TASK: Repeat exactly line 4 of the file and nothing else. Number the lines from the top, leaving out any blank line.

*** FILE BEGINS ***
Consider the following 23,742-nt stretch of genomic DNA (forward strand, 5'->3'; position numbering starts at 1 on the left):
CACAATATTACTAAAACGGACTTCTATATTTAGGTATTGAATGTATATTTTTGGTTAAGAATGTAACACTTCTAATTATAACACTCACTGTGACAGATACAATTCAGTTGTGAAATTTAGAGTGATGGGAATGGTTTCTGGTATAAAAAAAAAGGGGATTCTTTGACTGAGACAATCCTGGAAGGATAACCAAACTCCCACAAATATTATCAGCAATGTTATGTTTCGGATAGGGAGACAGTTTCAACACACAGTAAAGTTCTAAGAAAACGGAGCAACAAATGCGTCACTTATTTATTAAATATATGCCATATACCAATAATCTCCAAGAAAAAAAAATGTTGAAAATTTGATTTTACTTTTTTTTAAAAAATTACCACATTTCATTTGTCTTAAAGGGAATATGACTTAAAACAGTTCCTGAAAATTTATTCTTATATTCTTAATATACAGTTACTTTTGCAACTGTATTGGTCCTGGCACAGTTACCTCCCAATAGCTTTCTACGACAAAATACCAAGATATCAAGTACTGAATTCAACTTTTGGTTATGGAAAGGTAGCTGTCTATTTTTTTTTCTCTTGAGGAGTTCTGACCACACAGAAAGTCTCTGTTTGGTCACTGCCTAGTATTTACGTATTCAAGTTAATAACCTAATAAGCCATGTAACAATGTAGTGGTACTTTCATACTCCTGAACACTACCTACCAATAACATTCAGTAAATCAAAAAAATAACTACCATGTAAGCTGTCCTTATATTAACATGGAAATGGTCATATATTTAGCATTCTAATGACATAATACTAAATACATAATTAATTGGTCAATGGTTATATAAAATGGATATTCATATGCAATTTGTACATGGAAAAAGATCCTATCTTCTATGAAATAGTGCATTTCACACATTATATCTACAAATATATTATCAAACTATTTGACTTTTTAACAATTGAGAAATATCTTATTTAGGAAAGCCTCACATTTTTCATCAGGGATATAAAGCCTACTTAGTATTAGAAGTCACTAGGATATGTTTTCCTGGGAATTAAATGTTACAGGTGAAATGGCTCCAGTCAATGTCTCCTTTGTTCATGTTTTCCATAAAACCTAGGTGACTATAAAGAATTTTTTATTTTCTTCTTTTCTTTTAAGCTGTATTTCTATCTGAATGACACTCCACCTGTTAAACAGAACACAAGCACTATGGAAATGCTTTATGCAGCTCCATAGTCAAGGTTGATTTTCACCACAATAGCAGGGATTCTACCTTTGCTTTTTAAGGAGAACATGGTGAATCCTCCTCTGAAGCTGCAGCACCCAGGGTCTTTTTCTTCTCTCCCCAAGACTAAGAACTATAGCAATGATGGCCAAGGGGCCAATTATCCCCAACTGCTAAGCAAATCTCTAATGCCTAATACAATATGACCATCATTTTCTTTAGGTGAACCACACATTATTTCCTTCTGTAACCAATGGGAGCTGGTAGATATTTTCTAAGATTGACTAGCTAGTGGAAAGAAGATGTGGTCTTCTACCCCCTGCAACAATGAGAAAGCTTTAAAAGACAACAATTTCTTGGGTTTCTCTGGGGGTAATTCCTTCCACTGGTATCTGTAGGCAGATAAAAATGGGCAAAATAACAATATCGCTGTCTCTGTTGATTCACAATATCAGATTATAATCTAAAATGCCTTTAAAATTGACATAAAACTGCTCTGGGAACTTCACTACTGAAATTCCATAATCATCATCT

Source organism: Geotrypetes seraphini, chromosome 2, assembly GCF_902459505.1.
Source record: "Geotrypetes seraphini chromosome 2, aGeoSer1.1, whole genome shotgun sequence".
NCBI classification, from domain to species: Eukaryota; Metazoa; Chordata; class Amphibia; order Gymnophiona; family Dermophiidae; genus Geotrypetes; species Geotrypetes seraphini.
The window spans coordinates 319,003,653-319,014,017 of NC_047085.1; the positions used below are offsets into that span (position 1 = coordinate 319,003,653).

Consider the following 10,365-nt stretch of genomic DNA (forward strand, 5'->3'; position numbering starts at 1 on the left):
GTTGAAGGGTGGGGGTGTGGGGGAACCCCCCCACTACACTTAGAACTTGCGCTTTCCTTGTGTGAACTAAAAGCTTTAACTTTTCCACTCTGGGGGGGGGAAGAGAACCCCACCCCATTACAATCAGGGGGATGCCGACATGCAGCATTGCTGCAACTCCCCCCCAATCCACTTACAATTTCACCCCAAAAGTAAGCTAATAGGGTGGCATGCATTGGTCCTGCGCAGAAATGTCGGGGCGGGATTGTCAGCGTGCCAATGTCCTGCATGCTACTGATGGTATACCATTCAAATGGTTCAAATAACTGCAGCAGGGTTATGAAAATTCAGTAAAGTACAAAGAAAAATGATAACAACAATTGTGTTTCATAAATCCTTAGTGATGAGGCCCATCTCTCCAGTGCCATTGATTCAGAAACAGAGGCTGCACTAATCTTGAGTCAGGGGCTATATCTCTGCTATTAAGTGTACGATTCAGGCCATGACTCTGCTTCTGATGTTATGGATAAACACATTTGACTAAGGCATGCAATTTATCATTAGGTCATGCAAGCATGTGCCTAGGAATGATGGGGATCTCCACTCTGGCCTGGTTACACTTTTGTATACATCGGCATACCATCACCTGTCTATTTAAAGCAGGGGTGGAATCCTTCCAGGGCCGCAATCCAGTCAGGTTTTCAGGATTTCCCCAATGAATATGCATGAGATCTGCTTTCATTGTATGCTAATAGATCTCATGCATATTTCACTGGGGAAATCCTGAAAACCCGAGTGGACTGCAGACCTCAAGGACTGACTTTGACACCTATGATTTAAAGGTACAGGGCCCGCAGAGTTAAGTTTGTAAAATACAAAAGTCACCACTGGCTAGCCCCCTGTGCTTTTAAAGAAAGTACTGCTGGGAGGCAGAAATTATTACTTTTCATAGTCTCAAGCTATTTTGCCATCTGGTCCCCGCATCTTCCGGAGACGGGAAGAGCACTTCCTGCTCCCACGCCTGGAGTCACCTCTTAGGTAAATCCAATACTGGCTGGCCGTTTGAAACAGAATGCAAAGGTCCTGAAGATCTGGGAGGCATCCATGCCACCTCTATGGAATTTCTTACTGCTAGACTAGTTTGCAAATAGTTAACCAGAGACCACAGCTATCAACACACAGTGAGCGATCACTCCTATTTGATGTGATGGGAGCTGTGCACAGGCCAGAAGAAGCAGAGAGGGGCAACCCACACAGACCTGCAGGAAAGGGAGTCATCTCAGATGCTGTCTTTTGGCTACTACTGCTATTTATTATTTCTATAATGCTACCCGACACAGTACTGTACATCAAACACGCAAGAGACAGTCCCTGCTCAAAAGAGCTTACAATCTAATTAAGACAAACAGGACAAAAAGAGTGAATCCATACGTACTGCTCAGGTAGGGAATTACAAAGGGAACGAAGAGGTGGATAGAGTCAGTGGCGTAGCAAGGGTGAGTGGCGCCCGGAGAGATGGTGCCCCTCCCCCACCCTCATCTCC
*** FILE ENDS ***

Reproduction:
Source record: "Geotrypetes seraphini chromosome 2, aGeoSer1.1, whole genome shotgun sequence".